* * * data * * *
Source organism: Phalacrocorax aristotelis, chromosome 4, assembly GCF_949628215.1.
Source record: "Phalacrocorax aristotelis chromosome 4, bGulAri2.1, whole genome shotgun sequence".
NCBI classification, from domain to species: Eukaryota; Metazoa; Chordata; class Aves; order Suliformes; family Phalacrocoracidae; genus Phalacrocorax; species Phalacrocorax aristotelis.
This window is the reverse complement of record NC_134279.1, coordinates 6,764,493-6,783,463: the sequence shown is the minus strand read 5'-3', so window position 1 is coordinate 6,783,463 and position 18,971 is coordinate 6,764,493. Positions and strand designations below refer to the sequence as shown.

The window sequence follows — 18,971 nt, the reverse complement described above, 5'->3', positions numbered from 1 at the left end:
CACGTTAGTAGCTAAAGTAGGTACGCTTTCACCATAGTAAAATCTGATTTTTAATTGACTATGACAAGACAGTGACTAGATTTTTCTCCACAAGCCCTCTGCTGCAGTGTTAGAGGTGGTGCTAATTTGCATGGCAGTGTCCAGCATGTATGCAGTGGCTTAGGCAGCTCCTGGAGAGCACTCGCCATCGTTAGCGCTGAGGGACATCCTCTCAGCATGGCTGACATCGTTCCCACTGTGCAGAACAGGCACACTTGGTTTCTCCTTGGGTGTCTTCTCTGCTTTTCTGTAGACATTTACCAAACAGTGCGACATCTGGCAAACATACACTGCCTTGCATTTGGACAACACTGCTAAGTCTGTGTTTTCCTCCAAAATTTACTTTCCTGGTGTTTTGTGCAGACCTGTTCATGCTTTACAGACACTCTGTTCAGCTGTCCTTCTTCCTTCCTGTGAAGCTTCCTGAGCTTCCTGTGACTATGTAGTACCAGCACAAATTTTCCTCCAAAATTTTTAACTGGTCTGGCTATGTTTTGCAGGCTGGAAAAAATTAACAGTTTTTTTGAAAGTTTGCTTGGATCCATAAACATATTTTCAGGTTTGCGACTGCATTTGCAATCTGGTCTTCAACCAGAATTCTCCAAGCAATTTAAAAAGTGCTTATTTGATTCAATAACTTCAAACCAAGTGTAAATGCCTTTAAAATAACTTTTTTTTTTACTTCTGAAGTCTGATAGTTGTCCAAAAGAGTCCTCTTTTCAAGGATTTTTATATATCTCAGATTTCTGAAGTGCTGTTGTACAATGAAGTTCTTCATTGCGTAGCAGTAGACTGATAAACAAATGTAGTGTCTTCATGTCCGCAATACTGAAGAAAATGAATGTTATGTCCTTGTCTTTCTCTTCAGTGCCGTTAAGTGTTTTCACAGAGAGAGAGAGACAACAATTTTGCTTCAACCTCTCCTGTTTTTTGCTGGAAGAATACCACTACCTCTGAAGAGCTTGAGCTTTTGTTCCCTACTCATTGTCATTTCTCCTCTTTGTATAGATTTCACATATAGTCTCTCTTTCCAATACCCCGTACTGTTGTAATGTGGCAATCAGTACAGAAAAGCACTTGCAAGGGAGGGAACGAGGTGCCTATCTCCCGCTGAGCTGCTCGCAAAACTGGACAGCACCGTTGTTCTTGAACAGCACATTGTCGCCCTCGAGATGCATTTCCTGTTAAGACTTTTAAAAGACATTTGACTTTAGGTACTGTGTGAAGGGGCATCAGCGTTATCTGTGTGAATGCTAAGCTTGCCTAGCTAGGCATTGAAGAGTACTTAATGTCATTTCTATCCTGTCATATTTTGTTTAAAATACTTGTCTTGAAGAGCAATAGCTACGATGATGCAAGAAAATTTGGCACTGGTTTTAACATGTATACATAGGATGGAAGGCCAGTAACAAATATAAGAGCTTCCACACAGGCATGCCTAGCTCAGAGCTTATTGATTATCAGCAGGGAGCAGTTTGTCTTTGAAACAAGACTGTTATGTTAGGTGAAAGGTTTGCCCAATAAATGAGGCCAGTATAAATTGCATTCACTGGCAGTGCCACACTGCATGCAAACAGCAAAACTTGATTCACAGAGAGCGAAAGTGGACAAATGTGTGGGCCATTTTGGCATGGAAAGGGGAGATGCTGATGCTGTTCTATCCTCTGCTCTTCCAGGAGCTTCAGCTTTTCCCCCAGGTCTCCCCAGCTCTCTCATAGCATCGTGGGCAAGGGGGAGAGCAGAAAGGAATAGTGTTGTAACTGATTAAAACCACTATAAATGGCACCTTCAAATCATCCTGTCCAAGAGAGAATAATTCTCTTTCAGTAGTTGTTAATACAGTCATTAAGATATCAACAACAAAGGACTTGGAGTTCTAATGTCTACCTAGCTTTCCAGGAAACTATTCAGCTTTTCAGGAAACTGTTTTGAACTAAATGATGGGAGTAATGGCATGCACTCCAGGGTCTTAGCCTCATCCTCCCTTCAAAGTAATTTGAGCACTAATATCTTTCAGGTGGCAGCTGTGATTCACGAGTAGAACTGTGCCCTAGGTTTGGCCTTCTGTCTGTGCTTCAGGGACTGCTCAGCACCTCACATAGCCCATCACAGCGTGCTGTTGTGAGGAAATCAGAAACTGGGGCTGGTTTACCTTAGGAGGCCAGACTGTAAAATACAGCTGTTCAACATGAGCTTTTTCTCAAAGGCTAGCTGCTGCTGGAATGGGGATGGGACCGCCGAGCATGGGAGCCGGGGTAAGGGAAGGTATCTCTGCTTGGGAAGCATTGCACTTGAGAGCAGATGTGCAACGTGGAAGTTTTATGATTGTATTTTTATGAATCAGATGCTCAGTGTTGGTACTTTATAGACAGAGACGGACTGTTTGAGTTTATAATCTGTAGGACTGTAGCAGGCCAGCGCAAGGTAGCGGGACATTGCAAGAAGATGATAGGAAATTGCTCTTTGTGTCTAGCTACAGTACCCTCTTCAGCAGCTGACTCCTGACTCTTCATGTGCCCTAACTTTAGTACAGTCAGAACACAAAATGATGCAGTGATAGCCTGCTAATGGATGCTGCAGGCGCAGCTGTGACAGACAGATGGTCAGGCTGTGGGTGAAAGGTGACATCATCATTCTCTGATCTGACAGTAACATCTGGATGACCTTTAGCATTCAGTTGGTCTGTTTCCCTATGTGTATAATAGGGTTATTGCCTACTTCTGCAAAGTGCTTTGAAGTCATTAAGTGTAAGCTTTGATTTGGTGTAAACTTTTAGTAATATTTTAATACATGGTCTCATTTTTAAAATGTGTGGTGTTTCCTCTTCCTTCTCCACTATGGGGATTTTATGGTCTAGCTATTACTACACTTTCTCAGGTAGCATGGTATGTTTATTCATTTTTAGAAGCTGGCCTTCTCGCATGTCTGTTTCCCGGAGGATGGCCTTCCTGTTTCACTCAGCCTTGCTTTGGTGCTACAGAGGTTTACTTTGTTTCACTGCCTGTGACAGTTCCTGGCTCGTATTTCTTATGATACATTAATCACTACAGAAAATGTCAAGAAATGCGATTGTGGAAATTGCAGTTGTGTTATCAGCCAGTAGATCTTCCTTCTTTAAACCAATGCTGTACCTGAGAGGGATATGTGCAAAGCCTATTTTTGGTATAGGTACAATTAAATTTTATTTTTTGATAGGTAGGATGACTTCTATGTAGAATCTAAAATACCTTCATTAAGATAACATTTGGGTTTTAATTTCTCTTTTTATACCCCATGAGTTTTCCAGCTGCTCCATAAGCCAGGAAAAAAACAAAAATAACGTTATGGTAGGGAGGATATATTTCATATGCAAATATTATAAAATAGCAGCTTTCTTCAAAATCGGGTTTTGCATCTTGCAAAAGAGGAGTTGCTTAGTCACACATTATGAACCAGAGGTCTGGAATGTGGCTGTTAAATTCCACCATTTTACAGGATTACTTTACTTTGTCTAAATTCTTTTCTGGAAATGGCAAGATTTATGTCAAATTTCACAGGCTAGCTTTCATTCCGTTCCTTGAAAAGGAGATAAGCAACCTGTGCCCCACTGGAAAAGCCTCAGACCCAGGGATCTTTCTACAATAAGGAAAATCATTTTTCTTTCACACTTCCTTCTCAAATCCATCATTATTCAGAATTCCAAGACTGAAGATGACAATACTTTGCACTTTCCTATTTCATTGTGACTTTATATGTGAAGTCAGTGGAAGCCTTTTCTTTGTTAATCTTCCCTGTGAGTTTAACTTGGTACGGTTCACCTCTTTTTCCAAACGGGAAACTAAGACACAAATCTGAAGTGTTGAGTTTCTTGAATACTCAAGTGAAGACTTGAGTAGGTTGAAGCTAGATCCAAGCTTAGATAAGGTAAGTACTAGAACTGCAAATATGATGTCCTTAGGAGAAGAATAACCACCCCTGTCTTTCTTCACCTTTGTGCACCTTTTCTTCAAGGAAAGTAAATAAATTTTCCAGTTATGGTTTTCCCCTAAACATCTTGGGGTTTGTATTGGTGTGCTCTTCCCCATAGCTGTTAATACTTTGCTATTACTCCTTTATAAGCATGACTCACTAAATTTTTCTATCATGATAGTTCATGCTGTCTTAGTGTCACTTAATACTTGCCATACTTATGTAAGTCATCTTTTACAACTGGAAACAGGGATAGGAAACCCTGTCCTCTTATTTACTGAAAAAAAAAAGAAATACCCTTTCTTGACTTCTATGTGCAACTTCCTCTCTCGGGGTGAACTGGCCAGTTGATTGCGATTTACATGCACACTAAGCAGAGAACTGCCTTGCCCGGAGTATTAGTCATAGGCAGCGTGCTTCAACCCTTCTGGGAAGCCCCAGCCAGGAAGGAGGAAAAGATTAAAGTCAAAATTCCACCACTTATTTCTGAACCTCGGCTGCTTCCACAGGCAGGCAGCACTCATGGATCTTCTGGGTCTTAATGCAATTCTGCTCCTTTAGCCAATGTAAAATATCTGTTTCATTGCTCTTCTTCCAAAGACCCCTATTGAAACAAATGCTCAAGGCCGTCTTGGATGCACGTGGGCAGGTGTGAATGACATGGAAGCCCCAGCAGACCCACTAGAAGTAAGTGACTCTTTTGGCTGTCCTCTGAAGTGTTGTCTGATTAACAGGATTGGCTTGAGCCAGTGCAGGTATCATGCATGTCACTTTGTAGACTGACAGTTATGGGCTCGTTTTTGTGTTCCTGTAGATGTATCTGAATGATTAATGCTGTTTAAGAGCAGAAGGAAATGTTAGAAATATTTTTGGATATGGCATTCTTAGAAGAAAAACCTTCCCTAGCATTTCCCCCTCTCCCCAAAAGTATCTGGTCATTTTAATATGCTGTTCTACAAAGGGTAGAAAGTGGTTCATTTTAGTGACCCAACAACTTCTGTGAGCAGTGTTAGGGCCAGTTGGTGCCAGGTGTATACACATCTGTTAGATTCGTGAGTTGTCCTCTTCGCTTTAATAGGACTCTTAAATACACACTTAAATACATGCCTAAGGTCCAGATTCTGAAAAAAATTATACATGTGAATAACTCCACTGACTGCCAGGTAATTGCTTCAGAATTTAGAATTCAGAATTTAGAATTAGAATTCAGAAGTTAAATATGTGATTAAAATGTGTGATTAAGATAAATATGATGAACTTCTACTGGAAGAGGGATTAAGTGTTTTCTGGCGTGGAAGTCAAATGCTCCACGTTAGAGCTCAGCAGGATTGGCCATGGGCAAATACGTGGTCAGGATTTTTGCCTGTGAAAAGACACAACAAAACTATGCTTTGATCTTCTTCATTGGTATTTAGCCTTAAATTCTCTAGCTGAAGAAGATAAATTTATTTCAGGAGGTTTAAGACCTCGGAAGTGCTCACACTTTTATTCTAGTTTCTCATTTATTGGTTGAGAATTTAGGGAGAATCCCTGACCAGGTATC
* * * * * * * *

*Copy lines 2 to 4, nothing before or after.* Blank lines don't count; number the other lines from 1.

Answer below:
Source record: "Phalacrocorax aristotelis chromosome 4, bGulAri2.1, whole genome shotgun sequence".
NCBI classification, from domain to species: Eukaryota; Metazoa; Chordata; class Aves; order Suliformes; family Phalacrocoracidae; genus Phalacrocorax; species Phalacrocorax aristotelis.
This window is the reverse complement of record NC_134279.1, coordinates 6,764,493-6,783,463: the sequence shown is the minus strand read 5'-3', so window position 1 is coordinate 6,783,463 and position 18,971 is coordinate 6,764,493. Positions and strand designations below refer to the sequence as shown.